For more details on how the FFCRA rules apply to employees with childcare issues, Ali Oromchian, JD, LL.M breaks it down in this video:
Further Questions and Answers About the FFCRA
What if an employee has been teleworking with kids at home successfully until now, but they are now requesting leave under FFCRA?
If this kind of scenario comes about, it's ultimately up to your discretion as the office manager. If you grant them leave, just have them provide the proper documentation and emphasize that their written statement will need to detail why they are suddenly unable to telework. As long as the employee can properly defend their reasoning, then it's up to you to make the decision. Things change, especially during such unpredictable times as a global pandemic, and the Department of Labor definitely encourages flexibility to reduce everyone's stress.
For example, an employee may not have told you that they weren't able to properly care for the children while teleworking or, perhaps, the employee might have a spouse whose working conditions have changed and have consequentially thrown off the employee's working situation. There are plenty of legitimate reasons for an employee to request leave, they just need to be able to explain it properly in their statement.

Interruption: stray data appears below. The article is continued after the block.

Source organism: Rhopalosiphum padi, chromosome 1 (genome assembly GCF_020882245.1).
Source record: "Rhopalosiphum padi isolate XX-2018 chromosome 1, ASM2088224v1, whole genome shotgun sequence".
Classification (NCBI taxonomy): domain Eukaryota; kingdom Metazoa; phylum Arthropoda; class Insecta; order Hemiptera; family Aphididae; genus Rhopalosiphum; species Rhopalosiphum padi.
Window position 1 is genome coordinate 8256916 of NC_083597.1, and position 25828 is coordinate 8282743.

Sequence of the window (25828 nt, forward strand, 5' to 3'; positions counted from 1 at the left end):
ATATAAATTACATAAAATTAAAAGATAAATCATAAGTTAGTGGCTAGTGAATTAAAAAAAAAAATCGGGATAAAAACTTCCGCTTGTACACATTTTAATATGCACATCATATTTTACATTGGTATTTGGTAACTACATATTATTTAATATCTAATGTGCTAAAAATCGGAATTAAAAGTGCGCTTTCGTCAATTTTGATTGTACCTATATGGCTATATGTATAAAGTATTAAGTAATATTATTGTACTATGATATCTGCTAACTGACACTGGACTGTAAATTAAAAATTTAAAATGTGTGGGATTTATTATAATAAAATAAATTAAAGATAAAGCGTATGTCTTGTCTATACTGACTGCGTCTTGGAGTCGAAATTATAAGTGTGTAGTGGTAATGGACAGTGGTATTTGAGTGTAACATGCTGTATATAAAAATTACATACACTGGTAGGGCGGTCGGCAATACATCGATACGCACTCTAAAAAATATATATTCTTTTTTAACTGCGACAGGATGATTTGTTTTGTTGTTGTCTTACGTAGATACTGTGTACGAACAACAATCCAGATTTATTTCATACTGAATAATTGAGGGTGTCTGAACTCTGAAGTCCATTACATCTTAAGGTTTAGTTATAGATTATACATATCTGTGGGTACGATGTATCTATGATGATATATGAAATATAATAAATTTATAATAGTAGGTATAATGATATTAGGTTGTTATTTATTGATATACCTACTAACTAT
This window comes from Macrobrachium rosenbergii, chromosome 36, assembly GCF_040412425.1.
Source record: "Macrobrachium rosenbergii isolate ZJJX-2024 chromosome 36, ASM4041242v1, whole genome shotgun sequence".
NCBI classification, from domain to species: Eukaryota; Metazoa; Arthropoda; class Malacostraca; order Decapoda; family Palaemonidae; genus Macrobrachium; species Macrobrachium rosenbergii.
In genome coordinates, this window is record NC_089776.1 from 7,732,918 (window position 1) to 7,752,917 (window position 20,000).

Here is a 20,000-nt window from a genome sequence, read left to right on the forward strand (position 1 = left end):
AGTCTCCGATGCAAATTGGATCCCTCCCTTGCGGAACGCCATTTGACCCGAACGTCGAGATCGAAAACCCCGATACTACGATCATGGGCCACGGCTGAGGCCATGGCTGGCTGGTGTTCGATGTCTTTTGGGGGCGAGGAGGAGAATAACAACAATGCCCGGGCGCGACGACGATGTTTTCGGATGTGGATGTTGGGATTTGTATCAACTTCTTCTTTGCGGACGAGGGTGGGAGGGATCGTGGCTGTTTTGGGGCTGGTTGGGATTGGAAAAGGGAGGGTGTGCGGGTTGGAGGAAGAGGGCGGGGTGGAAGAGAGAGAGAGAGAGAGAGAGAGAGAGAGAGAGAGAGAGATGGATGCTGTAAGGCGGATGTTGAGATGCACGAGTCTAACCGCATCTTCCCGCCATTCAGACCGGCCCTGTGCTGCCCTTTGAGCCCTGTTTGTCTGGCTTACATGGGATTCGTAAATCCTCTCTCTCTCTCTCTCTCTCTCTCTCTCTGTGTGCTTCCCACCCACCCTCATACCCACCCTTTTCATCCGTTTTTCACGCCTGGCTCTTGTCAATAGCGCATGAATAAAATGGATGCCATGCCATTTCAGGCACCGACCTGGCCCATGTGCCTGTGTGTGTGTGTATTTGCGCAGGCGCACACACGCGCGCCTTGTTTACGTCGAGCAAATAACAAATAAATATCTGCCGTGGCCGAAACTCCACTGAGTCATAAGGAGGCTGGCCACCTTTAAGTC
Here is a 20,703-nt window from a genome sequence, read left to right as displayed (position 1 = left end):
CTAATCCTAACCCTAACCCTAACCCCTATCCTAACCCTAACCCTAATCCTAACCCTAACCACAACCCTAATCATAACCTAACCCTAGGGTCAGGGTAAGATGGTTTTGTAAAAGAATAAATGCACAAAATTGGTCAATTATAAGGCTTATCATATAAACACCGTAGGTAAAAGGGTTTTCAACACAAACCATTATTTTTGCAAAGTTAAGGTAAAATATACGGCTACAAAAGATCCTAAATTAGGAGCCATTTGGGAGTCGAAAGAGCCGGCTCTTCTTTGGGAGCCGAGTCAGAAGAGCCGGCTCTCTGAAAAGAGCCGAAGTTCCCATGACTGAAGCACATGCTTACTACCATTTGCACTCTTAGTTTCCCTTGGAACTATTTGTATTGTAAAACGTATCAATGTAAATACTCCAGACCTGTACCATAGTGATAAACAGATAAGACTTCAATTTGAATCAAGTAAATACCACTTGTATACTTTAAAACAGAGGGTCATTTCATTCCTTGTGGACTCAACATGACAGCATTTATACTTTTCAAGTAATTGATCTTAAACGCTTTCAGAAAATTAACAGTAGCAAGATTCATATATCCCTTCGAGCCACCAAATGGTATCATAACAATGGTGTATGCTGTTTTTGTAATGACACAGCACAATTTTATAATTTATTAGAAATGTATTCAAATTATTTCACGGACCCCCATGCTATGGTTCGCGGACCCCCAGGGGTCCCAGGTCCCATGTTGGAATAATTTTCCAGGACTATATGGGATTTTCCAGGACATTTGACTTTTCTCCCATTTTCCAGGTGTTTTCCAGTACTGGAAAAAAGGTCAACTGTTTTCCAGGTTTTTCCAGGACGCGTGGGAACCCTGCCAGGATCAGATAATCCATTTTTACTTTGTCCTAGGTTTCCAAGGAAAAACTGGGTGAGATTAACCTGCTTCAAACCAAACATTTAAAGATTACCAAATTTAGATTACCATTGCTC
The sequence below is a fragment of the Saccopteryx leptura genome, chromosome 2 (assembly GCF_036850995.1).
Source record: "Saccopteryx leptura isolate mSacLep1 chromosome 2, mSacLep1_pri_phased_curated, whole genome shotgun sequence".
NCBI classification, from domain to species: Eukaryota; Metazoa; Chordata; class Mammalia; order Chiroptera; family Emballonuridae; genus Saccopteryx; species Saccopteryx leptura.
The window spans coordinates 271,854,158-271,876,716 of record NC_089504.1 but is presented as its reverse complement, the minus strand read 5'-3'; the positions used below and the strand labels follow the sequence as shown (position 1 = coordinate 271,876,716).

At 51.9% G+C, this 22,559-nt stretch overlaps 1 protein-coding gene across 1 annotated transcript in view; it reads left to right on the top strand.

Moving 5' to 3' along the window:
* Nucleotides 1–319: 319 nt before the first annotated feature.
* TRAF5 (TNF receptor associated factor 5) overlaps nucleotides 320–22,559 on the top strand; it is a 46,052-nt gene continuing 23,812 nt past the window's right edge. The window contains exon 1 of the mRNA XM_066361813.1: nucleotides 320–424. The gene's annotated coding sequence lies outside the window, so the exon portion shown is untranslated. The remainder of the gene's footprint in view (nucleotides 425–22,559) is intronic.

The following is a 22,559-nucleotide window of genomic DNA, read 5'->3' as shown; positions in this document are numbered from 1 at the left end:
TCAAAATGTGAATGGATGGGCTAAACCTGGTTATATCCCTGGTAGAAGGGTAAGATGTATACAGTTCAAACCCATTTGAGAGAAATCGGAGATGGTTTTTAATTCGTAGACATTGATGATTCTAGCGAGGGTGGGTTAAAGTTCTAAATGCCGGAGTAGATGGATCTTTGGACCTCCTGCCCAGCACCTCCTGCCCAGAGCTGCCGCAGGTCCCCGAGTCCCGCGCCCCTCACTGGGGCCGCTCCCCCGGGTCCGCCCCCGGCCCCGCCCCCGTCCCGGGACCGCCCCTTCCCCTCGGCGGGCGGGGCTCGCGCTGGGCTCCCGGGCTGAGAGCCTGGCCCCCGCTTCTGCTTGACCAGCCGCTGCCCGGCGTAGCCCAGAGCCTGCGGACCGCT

(Of course, this does not mean you can't reprimand an employee who unlawfully takes paid sick leave or expanded family and medical leave based on lies or mistruths — this is never okay.)
What about small practices who would be significantly impacted by multiple employees on sick leave?
If providing paid sick leave would seriously financially jeopardize your office or practice, then you are exempt from certain FFCRA requirements. However, this only applies if:
- You employ fewer than 50 employees
- The leave is requested because the child’s school or daycare is closed as a result of COVID-19
- If one of the following three applies to your office or practice:
- The allowance of paid sick leave, expanded family leave, or medical leave would result in a financial loss that forces you to close.
- The employee or employees are essential to the day-to-day operations because of their specialized skills, knowledge, or responsibilities.
- The loss of the employee or employees requesting leave would result in too few employees left in the office or practice and would result in you being forced to close.
Also, to qualify for this exemption, the authorized officer of the business has to document why their office with fewer than 50 employees meets the parameters set by the Department.
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Quick note: This is not to be taken as legal or HR advice. Since employment laws change over time and can vary by location and industry, consult a lawyer or HR expert for specific guidance. Learn about HR for Health's HR services